Scanlan is more conventional--at least from a historian's perspective--in chapter 4. Here he focuses on the actual material of physical garbage and the uses to which it is put. He gives attention to William Rathje's Garbage project in Arizona, where students plowed through landfills and household discards as modern Indiana Joneses, not seeking treasure in trash, but attempting to glean social and cultural evidence from the things we consume and the things we throw away. Scanlan makes a point that others have made, that "our identity is so inseparable from what we consume," but adds that what we consume never disappears but "returns eternally, in new forms" (p. 153). This chapter could have been much more powerful with greater attention to key works written by environmental historians and allusions to scholarship focusing on acquisition and consumption, such as David Potter's People of Plenty. Chapter 4, unfortunately, is the weakest chapter of the book and the least original.
Scanlan's intellectual journey turns in chapter 5 to issues of order and disorder, certainty and uncertainty, in cities. Cities can represent life, and the topography of cities can represent an ideal of order. But there is much to life--and to cities--that is variable and uncertain. "Materially, garbage represents the shadow object world, the left-over of a life, a world, or a dream, created by the voracious speculations of commodity production and consumption. It is thereafter impossible to conceptualize the city without the ghostly presence of the something that becomes nothing--the litter, the droppings" (p. 164, emphasis in original). In the afterword, he reprises this idea by asserting that "[g]arbage is civilization's double--or shadow--from which we flee in order to find the space to live" (p. 179).
These are thoughtful observations, and like so many other ideas in this book, they open us up to reconsidering what garbage represents metaphorically. Yet, On Garbage seems to do a better job in suggesting the metaphorical power of garbage than connecting the material and the metaphorical in some lucid way. Scanlan gives the impression of having thought through the abstractions represented by the concept of garbage much more thoroughly than its material impact. The bibliography is quite lean on historical and social studies that confront garbage as an environmental issue, a societal problem, or a tangible by-product of consumption. The intimacy between habits of consumption and the practice of rejecting the leftover remnants varies as greatly worldwide as do ideas and perceptions about waste, but the treatment of garbage as material is much more static and less nuanced than his examination of the concept of garbage. The social significance of waste--alluded to but not developed in On Garbage--also is not deeply explored. For example, works such as Donald Reid's Paris Sewers and Sewermen go to the heart of the social role and circumstance of the waste collector in modern society.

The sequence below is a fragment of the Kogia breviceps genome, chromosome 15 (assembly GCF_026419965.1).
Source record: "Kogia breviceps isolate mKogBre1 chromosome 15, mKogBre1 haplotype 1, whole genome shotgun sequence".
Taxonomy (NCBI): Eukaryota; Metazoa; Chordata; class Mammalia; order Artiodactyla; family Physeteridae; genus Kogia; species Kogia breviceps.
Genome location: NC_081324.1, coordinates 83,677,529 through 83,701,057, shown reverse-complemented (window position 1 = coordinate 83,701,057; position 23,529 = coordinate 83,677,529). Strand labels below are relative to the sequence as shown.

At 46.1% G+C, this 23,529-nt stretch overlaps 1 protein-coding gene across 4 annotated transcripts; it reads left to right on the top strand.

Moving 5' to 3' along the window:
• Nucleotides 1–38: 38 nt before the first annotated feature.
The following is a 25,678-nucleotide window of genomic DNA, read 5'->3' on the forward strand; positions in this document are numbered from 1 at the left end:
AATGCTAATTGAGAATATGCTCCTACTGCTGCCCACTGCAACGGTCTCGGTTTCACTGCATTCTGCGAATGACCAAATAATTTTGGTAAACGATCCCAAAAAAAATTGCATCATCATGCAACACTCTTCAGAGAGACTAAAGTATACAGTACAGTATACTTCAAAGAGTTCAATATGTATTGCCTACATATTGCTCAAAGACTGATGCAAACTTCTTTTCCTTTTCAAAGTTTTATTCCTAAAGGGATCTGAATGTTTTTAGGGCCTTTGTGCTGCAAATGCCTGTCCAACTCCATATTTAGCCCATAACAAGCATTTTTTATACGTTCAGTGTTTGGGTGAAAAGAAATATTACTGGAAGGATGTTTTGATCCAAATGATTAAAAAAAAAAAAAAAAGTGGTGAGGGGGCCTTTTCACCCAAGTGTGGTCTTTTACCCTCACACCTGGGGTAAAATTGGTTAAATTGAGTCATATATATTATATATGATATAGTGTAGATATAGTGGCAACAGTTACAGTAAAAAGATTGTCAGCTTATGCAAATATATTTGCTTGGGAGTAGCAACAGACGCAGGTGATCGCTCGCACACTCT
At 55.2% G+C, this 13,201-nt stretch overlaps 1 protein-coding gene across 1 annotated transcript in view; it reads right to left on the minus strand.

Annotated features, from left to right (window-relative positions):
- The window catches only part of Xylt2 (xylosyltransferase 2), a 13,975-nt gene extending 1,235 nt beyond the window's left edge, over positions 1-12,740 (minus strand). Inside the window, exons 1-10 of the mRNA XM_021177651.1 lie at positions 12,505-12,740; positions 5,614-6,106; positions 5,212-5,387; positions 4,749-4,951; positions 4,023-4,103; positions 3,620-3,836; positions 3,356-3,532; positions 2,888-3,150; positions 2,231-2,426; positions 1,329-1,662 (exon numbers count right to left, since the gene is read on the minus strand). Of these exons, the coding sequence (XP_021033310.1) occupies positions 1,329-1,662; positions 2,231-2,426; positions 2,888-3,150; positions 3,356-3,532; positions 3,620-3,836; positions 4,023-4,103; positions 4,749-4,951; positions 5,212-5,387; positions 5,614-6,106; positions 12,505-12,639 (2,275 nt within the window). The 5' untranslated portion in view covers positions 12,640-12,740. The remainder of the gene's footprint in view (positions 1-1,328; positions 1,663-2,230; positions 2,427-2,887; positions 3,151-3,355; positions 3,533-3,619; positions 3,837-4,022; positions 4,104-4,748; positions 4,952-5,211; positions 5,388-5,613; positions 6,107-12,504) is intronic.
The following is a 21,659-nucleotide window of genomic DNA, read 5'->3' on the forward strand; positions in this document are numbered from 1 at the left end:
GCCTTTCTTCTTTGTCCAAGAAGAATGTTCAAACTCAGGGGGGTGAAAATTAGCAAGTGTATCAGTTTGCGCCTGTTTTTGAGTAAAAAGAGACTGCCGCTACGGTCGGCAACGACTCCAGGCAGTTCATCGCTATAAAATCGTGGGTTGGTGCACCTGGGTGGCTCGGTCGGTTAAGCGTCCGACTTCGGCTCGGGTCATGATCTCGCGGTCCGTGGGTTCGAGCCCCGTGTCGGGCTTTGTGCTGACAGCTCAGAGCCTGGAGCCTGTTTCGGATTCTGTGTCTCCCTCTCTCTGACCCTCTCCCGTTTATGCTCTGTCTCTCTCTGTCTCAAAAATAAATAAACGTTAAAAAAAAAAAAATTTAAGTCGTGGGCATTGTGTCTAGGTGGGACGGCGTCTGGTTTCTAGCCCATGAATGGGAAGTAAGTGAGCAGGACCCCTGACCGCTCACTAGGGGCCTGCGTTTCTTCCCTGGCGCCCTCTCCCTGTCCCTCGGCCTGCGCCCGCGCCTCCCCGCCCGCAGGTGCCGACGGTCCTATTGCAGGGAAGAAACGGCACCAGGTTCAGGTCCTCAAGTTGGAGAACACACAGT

In essence, Scanlan sets out an array of intriguing philosophical issues, but does not successfully connect them to the historical or contemporary world in a tangible way. His curiosity about chance, order, disorder, and garbage result in adding to the discourse begun by Michael Thompson and others, but the research for the book limits its ultimate potential.
. Michael Thompson, Rubbish Theory: The Creation and Destruction of Value (New York: Oxford University Press, 1979), pp. 7, 9, 45.
. David Morris Potter, People of Plenty: Economic Abundance and the American Character (Chicago: University of Chicago Press, 1954).
. Donald Reid, Paris Sewers and Sewermen: Realities and Representations (Cambridge: Harvard University Press, 1991).
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Martin Melosi. Review of Scanlan, John, On Garbage.
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Copyright © 2006 by H-Net, all rights reserved. H-Net permits the redistribution and reprinting of this work for nonprofit, educational purposes, with full and accurate attribution to the author, web location, date of publication, originating list, and H-Net: Humanities & Social Sciences Online. For any other proposed use, contact the Reviews editorial staff at firstname.lastname@example.org.